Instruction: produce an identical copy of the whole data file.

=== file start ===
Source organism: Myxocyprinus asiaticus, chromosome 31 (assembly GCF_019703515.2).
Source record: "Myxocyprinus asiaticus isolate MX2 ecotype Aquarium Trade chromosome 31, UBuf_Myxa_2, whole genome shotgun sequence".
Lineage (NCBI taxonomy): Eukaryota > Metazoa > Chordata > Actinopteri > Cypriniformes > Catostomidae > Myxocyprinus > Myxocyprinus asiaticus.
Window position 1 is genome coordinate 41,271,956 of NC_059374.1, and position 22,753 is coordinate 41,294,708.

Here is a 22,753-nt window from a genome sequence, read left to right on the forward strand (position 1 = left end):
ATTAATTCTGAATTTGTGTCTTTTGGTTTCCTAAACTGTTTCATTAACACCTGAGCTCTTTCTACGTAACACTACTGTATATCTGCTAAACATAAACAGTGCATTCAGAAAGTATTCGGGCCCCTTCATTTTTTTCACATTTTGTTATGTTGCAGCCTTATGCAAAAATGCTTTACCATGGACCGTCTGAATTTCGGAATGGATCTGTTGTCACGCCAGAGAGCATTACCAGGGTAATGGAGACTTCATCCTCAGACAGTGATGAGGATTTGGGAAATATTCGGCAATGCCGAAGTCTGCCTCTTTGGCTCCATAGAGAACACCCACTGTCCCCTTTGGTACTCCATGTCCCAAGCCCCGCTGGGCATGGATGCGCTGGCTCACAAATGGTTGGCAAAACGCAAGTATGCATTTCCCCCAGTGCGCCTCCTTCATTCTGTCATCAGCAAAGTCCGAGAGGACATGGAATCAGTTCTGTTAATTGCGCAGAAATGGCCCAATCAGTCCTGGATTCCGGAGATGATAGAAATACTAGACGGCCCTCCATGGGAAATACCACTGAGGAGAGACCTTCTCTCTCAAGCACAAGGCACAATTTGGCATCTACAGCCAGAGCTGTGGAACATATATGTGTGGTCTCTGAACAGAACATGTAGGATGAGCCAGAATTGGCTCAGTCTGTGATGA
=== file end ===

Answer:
Source organism: Myxocyprinus asiaticus, chromosome 31 (assembly GCF_019703515.2).
Source record: "Myxocyprinus asiaticus isolate MX2 ecotype Aquarium Trade chromosome 31, UBuf_Myxa_2, whole genome shotgun sequence".
Lineage (NCBI taxonomy): Eukaryota > Metazoa > Chordata > Actinopteri > Cypriniformes > Catostomidae > Myxocyprinus > Myxocyprinus asiaticus.
Window position 1 is genome coordinate 41,271,956 of NC_059374.1, and position 22,753 is coordinate 41,294,708.

Here is a 22,753-nt window from a genome sequence, read left to right on the forward strand (position 1 = left end):
ATTAATTCTGAATTTGTGTCTTTTGGTTTCCTAAACTGTTTCATTAACACCTGAGCTCTTTCTACGTAACACTACTGTATATCTGCTAAACATAAACAGTGCATTCAGAAAGTATTCGGGCCCCTTCATTTTTTTCACATTTTGTTATGTTGCAGCCTTATGCAAAAATGCTTTACCATGGACCGTCTGAATTTCGGAATGGATCTGTTGTCACGCCAGAGAGCATTACCAGGGTAATGGAGACTTCATCCTCAGACAGTGATGAGGATTTGGGAAATATTCGGCAATGCCGAAGTCTGCCTCTTTGGCTCCATAGAGAACACCCACTGTCCCCTTTGGTACTCCATGTCCCAAGCCCCGCTGGGCATGGATGCGCTGGCTCACAAATGGTTGGCAAAACGCAAGTATGCATTTCCCCCAGTGCGCCTCCTTCATTCTGTCATCAGCAAAGTCCGAGAGGACATGGAATCAGTTCTGTTAATTGCGCAGAAATGGCCCAATCAGTCCTGGATTCCGGAGATGATAGAAATACTAGACGGCCCTCCATGGGAAATACCACTGAGGAGAGACCTTCTCTCTCAAGCACAAGGCACAATTTGGCATCTACAGCCAGAGCTGTGGAACATATATGTGTGGTCTCTGAACAGAACATGTAGGATGAGCCAGAATTGGCTCAGTCTGTGATGA